Fewer employers today provide defined-benefit pensions for their workers—and among those that do, many are offering “defined-contribution” (like 401[k]s) rather than traditional “defined-benefit” pension plans.
That’s why Social Security insurance is essential for millions of retirees. Nearly two-thirds of retirees count on Social Security for half or more of their retirement income and for more than three in 10, Social Security is 90 percent or more of their income. It is a safety net that keeps retirees out of poverty.
It’s also important to figure out what you will need to retire. Talking a look at how much Social Security will provide, whether you have another form of pension and how much you spend are all components in determining when you can retire.
For decades, workers achieved retirement security because their retirement income flowed from a combination of employer-provided pensions, Social Security and personal savings. But the recession has exposed the severe deficiencies in our retirement system. We need to develop a new way to provide workers with lifetime retirement security beyond Social Security.
More about this issue:
Last week, quality assurance testers at Activision Blizzard division Raven Software formed the first union at a major U.S. gaming company, comprising their 34-member unit.
After more than 2.5 years of bargaining, New York Magazine Union has reached a deal with NY Mag and Vox management, with a groundbreaking contract that raises the bar for all news workers.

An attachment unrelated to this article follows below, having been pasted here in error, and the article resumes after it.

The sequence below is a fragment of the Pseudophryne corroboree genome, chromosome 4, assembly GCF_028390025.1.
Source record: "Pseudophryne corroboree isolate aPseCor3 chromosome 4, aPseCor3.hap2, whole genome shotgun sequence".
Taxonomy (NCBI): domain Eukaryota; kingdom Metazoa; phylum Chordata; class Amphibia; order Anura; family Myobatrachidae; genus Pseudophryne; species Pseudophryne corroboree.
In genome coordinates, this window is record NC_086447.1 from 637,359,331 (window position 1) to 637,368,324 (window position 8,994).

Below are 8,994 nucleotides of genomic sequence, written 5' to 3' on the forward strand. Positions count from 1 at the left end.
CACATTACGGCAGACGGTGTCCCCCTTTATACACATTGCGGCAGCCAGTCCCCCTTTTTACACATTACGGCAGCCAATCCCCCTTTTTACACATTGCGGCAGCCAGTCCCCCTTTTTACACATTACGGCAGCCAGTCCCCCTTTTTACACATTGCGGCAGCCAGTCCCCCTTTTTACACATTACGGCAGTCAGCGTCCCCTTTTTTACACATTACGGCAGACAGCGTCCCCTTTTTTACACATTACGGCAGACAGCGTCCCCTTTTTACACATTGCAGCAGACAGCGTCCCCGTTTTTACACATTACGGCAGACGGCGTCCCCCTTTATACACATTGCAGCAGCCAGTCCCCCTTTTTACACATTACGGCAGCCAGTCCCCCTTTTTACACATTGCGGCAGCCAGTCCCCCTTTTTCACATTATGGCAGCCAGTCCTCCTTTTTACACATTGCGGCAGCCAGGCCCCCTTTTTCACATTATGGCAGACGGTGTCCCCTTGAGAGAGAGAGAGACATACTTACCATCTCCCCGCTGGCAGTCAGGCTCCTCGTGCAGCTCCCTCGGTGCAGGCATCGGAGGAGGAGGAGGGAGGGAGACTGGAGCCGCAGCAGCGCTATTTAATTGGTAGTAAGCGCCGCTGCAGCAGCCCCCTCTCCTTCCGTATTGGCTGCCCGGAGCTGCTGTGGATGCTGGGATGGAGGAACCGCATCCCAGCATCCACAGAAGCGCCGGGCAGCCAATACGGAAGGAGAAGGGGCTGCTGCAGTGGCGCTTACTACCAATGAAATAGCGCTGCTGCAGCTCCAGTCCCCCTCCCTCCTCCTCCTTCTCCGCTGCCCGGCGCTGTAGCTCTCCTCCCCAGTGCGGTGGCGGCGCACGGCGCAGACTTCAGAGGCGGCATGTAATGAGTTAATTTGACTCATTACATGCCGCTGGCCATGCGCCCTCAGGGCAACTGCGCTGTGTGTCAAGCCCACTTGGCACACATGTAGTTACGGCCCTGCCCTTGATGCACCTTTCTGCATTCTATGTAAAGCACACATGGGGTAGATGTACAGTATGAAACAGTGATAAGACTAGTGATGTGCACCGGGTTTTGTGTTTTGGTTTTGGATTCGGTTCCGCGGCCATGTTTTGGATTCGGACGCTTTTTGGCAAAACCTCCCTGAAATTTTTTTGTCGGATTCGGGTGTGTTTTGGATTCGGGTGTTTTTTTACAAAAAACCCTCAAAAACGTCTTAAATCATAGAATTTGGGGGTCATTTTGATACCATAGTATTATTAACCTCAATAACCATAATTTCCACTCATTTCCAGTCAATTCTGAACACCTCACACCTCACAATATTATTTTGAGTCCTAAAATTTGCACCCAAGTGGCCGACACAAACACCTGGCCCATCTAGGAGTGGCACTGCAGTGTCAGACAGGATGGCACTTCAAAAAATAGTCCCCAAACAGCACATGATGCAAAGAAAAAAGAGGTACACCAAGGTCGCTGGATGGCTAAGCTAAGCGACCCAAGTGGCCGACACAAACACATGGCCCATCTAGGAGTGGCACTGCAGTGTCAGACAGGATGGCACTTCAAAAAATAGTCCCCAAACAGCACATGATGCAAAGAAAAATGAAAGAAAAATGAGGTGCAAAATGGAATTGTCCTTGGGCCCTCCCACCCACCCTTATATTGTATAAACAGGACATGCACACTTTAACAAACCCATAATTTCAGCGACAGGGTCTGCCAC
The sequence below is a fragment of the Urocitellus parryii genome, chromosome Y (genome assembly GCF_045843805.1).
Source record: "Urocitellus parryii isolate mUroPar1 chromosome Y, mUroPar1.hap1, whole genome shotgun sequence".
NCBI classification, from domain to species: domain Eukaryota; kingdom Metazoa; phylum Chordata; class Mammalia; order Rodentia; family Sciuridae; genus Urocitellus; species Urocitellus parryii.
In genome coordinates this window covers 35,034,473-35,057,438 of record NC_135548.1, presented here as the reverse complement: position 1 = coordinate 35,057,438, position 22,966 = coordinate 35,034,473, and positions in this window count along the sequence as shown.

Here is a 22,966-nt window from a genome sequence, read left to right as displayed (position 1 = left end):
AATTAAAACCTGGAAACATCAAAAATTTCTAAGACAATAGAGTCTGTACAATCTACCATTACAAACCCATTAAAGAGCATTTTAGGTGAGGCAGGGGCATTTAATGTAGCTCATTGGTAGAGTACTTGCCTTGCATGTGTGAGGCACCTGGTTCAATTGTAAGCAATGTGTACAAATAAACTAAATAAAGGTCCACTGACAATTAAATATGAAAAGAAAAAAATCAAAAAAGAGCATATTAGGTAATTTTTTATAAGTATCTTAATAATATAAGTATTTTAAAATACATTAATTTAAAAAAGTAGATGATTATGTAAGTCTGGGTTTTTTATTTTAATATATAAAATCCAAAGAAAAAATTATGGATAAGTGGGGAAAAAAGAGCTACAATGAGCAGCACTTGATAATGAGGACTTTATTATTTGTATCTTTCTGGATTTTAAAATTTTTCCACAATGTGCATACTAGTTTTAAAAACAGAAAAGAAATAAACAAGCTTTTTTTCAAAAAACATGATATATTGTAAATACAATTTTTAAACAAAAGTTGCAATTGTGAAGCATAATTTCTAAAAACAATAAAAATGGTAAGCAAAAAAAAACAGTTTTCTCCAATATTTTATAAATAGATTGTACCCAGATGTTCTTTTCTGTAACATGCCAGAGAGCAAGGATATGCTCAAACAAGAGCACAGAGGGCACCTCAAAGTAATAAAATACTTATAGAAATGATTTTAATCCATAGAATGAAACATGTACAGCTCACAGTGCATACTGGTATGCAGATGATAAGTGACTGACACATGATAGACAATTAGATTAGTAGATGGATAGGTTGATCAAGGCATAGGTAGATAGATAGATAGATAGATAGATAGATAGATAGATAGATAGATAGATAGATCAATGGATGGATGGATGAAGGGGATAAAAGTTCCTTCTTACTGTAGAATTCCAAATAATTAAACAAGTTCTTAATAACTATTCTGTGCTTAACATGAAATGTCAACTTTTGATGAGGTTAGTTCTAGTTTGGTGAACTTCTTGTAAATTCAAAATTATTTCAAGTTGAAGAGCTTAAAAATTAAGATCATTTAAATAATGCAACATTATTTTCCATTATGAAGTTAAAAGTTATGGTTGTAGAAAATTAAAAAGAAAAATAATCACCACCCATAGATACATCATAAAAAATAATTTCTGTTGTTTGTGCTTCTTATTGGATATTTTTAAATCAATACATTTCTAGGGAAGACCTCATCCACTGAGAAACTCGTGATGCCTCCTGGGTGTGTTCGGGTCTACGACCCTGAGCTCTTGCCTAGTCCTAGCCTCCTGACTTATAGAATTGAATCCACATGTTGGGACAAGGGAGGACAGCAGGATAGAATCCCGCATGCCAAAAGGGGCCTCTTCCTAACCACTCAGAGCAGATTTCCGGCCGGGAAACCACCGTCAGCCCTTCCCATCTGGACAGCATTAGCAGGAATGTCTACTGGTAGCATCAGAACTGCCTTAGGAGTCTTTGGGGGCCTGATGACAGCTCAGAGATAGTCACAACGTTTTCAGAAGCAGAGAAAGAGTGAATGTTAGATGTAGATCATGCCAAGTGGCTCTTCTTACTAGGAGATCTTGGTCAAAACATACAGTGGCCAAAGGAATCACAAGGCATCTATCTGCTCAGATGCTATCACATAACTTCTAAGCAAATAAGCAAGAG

The AFL-CIO Housing Investment Trust (HIT) is helping to finance the $337.7 million new construction of 311 West 42nd Street, a mixed-use development comprised of 330 residential rental units, 83 of which are affordable, and 41,678 square feet of rentable retail space.
Two years after forming a union with NewsGuild of NY, the Sports Illustrated Union has agreed on a first contract that, once ratified, will protect their workplace and their journalism.
Salon’s 16-member bargaining unit yesterday unanimously ratified their second collective bargaining agreement with the Writers Guild of America, East (WGAE).
After ten long weeks on strike, in what became the largest labor action in the country, student workers at Columbia University have reached a tentative contract
In a long-awaited decision, the National Labor Relations Board this week ruled that New York Times tech workers can hold a vote on unionization starting later this month as one united bargaining unit.
The Staten Island Ferry workers union that has gone over a decade without a new contract or wage increase is cautiously optimistic that New York City’s new mayor will prioritize resolving the longstanding stalemate.
This week, the majority of animation workers at Harriet the Spy and Superjail! studio Titmouse who are based in New York signed union cards to be represented by The Animation Guild, IATSE Local 839, and Titmouse managemen